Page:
The U.S. Supreme Court tossed a ruling by a lower court that blocked a lawsuit against a previous employer, thereby reviving Peggy Young’s case against United Parcel Service. Ms. Young sued for discrimination under the Pregnancy Discrimination Act of 1978, when her request to move to less labor-intensive tasks—such as lifting 70-pound packages—was denied by the company.

“While most employers provided accommodations to pregnant employees, the Court now makes clear that pregnancy accommodations are not optional in certain circumstances,” said Ballard Spahr employment lawyer Lucretia C. Clemons. Part of the ruling established “a failure to accommodate claim” must be asserted by employees under the Pregnancy Discrimination Act. Clemons said that type of litigation can be very expensive for employers who would need to undertake a discovery process involving many employees when just one has accused them of discrimination.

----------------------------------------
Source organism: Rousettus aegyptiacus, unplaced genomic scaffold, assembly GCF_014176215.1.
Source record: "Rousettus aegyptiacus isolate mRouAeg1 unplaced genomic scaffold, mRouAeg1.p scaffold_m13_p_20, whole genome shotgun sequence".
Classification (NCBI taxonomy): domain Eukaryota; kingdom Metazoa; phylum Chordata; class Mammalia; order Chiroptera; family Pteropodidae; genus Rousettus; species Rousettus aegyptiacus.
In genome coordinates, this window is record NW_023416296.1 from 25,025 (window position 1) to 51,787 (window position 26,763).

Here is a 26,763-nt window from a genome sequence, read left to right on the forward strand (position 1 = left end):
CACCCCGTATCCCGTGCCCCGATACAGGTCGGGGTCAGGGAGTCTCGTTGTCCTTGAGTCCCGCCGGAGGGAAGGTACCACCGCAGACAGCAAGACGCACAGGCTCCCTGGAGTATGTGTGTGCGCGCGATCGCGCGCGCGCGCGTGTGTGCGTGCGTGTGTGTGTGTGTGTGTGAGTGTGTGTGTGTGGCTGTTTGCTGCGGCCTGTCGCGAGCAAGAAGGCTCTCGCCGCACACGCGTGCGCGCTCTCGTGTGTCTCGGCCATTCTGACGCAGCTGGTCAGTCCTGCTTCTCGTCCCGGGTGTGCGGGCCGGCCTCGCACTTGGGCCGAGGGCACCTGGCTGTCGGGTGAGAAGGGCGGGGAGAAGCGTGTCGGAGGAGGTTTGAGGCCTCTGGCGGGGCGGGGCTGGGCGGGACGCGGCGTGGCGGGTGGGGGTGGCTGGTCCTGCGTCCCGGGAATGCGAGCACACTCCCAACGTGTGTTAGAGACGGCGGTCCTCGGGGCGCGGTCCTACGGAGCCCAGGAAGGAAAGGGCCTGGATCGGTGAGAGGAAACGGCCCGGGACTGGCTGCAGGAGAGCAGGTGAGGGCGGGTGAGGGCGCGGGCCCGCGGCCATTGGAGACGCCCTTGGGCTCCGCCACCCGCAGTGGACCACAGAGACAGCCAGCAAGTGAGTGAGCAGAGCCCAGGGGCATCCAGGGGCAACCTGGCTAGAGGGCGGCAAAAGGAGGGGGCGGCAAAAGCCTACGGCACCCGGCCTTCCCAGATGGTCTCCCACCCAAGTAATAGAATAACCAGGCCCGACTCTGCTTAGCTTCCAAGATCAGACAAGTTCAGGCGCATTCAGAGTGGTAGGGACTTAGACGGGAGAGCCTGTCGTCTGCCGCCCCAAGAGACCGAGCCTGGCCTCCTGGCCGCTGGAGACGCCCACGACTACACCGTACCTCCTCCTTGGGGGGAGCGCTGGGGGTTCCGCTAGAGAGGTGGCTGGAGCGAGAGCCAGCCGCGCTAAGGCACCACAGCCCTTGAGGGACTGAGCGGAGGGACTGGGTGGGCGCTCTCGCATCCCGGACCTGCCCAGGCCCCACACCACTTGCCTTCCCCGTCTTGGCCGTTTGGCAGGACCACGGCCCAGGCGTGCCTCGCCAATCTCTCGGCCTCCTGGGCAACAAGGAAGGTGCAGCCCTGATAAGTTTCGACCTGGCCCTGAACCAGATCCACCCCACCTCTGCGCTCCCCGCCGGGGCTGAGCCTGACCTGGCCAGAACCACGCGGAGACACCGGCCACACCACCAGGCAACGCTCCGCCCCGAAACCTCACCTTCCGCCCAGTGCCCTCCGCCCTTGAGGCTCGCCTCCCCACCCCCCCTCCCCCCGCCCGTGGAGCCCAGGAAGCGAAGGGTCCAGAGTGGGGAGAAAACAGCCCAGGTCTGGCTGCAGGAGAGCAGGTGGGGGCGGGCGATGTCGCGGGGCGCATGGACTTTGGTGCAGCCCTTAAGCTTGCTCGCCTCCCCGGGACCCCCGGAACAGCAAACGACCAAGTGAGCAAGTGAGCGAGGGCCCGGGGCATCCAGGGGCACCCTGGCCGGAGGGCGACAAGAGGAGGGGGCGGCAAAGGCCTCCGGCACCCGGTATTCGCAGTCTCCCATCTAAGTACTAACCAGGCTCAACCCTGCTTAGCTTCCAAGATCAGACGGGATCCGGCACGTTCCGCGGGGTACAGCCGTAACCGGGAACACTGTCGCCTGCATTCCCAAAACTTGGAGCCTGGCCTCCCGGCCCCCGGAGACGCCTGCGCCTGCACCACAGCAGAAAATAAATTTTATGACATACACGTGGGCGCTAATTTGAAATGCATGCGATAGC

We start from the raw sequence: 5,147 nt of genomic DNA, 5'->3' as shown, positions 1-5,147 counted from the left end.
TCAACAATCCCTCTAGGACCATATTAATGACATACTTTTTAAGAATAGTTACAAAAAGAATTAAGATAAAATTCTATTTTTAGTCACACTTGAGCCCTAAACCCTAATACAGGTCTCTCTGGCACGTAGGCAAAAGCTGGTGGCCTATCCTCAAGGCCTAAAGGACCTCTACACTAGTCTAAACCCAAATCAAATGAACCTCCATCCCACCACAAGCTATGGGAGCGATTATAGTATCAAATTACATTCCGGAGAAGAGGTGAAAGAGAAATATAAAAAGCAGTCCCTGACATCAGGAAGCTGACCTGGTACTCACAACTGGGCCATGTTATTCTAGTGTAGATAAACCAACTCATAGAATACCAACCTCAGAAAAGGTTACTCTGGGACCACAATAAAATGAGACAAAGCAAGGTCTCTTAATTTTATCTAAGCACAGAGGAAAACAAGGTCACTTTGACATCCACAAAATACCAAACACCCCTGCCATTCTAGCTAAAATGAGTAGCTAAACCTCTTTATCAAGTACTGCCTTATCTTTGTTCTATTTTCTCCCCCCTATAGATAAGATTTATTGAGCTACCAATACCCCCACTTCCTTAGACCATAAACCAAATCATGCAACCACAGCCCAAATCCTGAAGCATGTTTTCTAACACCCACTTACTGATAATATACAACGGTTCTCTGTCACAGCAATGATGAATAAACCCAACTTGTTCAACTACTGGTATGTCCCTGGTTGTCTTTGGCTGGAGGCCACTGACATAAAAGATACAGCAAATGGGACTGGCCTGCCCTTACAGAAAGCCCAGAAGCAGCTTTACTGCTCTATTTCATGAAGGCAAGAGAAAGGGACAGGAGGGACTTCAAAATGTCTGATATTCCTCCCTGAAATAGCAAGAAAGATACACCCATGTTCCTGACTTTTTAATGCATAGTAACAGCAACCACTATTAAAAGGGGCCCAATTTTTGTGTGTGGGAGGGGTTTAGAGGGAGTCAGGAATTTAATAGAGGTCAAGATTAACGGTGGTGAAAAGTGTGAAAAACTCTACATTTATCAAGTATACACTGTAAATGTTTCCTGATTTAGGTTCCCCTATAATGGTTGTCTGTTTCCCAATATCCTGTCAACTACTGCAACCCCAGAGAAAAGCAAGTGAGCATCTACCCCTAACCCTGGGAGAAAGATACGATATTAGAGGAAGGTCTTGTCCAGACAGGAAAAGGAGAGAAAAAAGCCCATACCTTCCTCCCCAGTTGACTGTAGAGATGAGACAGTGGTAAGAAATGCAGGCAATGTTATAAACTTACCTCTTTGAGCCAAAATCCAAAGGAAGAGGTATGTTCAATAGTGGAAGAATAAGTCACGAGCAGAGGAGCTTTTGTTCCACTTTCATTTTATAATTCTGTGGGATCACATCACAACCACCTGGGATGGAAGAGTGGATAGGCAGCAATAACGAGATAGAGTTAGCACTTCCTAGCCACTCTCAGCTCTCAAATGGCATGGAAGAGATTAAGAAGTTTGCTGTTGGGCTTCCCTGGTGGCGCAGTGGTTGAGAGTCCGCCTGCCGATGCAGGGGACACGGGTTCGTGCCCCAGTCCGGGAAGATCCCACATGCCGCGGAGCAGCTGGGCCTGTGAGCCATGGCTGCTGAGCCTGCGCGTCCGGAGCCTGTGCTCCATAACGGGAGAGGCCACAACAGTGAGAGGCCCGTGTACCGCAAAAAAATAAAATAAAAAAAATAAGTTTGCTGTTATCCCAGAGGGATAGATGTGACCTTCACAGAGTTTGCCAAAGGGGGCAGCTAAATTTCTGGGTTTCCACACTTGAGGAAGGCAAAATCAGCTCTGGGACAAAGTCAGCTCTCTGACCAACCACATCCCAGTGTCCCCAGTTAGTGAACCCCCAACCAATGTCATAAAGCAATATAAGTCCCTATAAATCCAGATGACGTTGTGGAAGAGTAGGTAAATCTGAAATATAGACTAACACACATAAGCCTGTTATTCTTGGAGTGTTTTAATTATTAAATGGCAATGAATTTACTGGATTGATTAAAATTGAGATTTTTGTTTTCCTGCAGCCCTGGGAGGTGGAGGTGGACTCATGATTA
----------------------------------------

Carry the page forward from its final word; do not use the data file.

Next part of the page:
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Labor and Employment